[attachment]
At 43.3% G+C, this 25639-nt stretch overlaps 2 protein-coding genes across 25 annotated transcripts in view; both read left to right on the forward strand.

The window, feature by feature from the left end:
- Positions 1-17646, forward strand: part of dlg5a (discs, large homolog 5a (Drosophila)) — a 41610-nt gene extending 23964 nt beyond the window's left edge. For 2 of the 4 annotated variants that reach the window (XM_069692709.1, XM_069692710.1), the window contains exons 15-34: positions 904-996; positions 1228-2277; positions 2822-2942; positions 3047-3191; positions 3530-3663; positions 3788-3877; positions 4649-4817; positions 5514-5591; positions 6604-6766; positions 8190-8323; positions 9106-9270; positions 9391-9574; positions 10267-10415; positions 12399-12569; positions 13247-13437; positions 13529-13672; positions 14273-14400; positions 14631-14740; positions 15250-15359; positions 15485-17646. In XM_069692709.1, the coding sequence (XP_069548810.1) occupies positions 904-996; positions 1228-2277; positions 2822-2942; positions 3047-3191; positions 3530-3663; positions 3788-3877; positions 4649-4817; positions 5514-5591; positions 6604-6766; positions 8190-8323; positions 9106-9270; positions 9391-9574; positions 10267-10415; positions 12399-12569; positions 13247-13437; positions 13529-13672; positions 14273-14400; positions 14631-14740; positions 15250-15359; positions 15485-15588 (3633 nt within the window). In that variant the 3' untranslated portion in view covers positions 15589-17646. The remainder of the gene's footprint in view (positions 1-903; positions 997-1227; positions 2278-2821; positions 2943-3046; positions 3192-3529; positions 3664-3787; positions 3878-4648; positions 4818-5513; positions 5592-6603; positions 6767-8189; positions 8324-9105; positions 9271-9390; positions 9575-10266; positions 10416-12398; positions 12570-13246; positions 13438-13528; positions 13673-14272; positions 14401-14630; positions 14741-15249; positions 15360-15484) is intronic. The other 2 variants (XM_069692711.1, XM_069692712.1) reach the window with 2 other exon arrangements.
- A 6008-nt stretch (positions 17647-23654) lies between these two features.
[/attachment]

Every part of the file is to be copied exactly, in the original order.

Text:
At 43.3% G+C, this 25639-nt stretch overlaps 2 protein-coding genes across 25 annotated transcripts in view; both read left to right on the forward strand.

The window, feature by feature from the left end:
- Positions 1-17646, forward strand: part of dlg5a (discs, large homolog 5a (Drosophila)) — a 41610-nt gene extending 23964 nt beyond the window's left edge. For 2 of the 4 annotated variants that reach the window (XM_069692709.1, XM_069692710.1), the window contains exons 15-34: positions 904-996; positions 1228-2277; positions 2822-2942; positions 3047-3191; positions 3530-3663; positions 3788-3877; positions 4649-4817; positions 5514-5591; positions 6604-6766; positions 8190-8323; positions 9106-9270; positions 9391-9574; positions 10267-10415; positions 12399-12569; positions 13247-13437; positions 13529-13672; positions 14273-14400; positions 14631-14740; positions 15250-15359; positions 15485-17646. In XM_069692709.1, the coding sequence (XP_069548810.1) occupies positions 904-996; positions 1228-2277; positions 2822-2942; positions 3047-3191; positions 3530-3663; positions 3788-3877; positions 4649-4817; positions 5514-5591; positions 6604-6766; positions 8190-8323; positions 9106-9270; positions 9391-9574; positions 10267-10415; positions 12399-12569; positions 13247-13437; positions 13529-13672; positions 14273-14400; positions 14631-14740; positions 15250-15359; positions 15485-15588 (3633 nt within the window). In that variant the 3' untranslated portion in view covers positions 15589-17646. The remainder of the gene's footprint in view (positions 1-903; positions 997-1227; positions 2278-2821; positions 2943-3046; positions 3192-3529; positions 3664-3787; positions 3878-4648; positions 4818-5513; positions 5592-6603; positions 6767-8189; positions 8324-9105; positions 9271-9390; positions 9575-10266; positions 10416-12398; positions 12570-13246; positions 13438-13528; positions 13673-14272; positions 14401-14630; positions 14741-15249; positions 15360-15484) is intronic. The other 2 variants (XM_069692711.1, XM_069692712.1) reach the window with 2 other exon arrangements.
- A 6008-nt stretch (positions 17647-23654) lies between these two features.